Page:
It hasn’t always been an easy ride. Floating from the new album (complete with a guitar solo from Matt McHugh) was written in a tipi on a Southwest France beach at a festival called Enter The Wave.

It was at the end of an early European tour that was not so successful. The airline had lost all their luggage, and when they arrived at the festival, they didn’t feel they belonged because the crowd was full of high school kids.

However, what they chose to focus on was the joy and risk-taking the audience was feeling and how they genuinely felt bummed out when the event finished, and they tearfully had to part from new-found friends.

Keep It Tropical has some standout songs, including the title track, the slow-paced Usually An Avalanche about being engrossed in feelings, and the special Far Away inspired by the Samoan songs his mother used to sing to him and his brother.

There are tributes to ‘70s reggae like Pay Now Or Pay Later, Ready For Your Love, and Wouldn’t It Feel Nice and the percussion-driven grooves of Floating and Sunsets (With You).

Take Time To Take Time Out features the recently acquired Roland CompuRhythm CR-68 drum machine and Juno Synth, both from the 1970s.

Personal Mantra

The title track is Alu’s mantra about responding to stresses and freak-outs and finding the little joys in life. Part of it comes from his Polynesian background—his father is Australian and travelled extensively through the Pacific region, and his dancer mum is from Samoa—and part comes from his lengthy stays in Kenya in West Africa and the Cook Islands in the South Pacific Ocean.

“I call it my rhythm quest. I head to countries whose music I really like and immerse myself in their culture to see what the appeal is.

“I played with some master drummers. I found them very spiritual, very deep and rooted. But at the same time, they were very cruisey and always joking around, totally at ease with who they were. That really inspired me.”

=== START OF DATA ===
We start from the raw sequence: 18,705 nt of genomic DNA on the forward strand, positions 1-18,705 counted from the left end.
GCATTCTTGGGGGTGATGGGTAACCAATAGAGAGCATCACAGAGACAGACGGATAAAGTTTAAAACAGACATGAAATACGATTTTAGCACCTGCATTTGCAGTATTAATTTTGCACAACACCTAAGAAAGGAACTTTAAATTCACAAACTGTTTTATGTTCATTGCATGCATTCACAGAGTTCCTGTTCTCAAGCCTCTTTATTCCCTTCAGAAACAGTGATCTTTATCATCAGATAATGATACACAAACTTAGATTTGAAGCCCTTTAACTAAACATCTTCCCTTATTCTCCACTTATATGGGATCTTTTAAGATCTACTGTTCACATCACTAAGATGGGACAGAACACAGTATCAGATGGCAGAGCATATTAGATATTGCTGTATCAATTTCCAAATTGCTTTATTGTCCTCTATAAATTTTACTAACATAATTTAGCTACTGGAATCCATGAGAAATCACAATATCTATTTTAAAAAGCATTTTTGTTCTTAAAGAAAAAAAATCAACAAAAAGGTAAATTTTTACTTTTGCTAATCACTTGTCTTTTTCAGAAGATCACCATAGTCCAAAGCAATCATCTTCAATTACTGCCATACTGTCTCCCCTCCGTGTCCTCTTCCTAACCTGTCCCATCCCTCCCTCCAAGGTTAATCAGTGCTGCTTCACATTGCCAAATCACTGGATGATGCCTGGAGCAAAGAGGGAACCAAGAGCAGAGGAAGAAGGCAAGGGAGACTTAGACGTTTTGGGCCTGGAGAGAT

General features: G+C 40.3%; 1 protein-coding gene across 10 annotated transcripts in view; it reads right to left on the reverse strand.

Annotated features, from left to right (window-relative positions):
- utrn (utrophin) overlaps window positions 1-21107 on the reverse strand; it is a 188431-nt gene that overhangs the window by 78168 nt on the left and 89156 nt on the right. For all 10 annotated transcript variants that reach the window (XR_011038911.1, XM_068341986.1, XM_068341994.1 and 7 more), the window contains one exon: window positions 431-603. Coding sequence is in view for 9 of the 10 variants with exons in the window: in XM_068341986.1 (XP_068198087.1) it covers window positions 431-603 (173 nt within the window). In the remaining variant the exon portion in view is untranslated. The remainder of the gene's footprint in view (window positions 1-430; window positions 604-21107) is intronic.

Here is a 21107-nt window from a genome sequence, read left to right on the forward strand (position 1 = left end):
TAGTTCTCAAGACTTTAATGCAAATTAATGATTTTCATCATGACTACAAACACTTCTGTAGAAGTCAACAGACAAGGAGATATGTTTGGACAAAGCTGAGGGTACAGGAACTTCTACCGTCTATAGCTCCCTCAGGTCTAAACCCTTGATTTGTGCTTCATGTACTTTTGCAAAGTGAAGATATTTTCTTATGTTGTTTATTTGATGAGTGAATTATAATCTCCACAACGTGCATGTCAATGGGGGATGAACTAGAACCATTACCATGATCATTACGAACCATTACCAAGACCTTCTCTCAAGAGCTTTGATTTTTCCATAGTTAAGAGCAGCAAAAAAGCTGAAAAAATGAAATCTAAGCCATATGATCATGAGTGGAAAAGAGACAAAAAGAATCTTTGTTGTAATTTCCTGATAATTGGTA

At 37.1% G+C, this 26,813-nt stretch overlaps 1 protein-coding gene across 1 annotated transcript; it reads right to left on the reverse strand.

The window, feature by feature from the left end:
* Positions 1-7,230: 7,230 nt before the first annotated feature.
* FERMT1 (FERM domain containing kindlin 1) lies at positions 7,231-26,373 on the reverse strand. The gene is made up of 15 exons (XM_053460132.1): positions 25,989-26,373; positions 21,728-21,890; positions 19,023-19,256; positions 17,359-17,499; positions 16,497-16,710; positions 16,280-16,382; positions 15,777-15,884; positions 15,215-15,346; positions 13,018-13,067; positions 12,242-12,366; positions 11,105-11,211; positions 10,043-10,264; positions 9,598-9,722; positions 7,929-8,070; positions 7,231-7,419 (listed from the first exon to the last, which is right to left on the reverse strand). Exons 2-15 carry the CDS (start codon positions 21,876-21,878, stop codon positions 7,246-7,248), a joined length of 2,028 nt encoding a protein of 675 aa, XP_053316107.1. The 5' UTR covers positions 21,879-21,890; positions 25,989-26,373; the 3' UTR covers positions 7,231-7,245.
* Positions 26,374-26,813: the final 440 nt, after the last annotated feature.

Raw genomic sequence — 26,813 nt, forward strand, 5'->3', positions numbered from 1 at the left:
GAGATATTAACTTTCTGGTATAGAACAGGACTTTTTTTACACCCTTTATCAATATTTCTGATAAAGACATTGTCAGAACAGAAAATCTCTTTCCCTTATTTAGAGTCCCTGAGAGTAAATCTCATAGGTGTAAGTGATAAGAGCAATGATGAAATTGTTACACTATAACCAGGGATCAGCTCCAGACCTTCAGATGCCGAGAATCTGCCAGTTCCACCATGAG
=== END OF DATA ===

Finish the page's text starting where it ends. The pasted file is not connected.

The Kenya/Cook Island experience (Brazil and Cumbria in Northern UK are on the wishlist) changed his approach to music. On his early records, he was businesslike, aiming for precision. But on Keep It Tropical, it was all about the feel and finding his voice through the instruments.

“It’s about your voice and your interpretation of this instrument, regardless of whether it’s perfect or not. It’s so freeing, and I can be just who I am and be the best version of me.”

That translated to the record: “We recorded live in the studio. We weren’t even sure if it was going to be on an album. We like this style of music. We love being in the moment, and we like playing music together to capture it.”

Keep It Tropical also sees him tie creativity with spirituality. Like all musicians, he has his own take on what the creative process is, how to capture it and if it’s about control or surrender.

He recalls going to a lecture by a prominent author whose mentor, an old poet, taught her that creativity was like a storm. “She was in her house, and a storm would go by, and during that storm was the only moment she could pool her creativity. 

“Sometimes, the storm would roll on, and she’d miss it, and the best moment was when she caught the tail of the storm, just grabbed it, and pulled it back.

“There are little threads in your creativity which lead to something. Spiritually, if you are connected with something, you’re not quite sure why. Why do some songs take ten minutes, and why do some take ten years?

“The only thing to find out is to pick that thread and go with it. My version of spirituality is following those threads. You need to be there, but you don’t know why. It’s something about that unexplainable space, which is really cool, and I really like that space because it’s like your subconscious or spirit is telling you something.”

Bobby Alu is wrapping up his National Breakfast Tour—60 Cafes In Five Weeks—this week. You can pre-order/pre-save ‘Keep It Tropical’ here.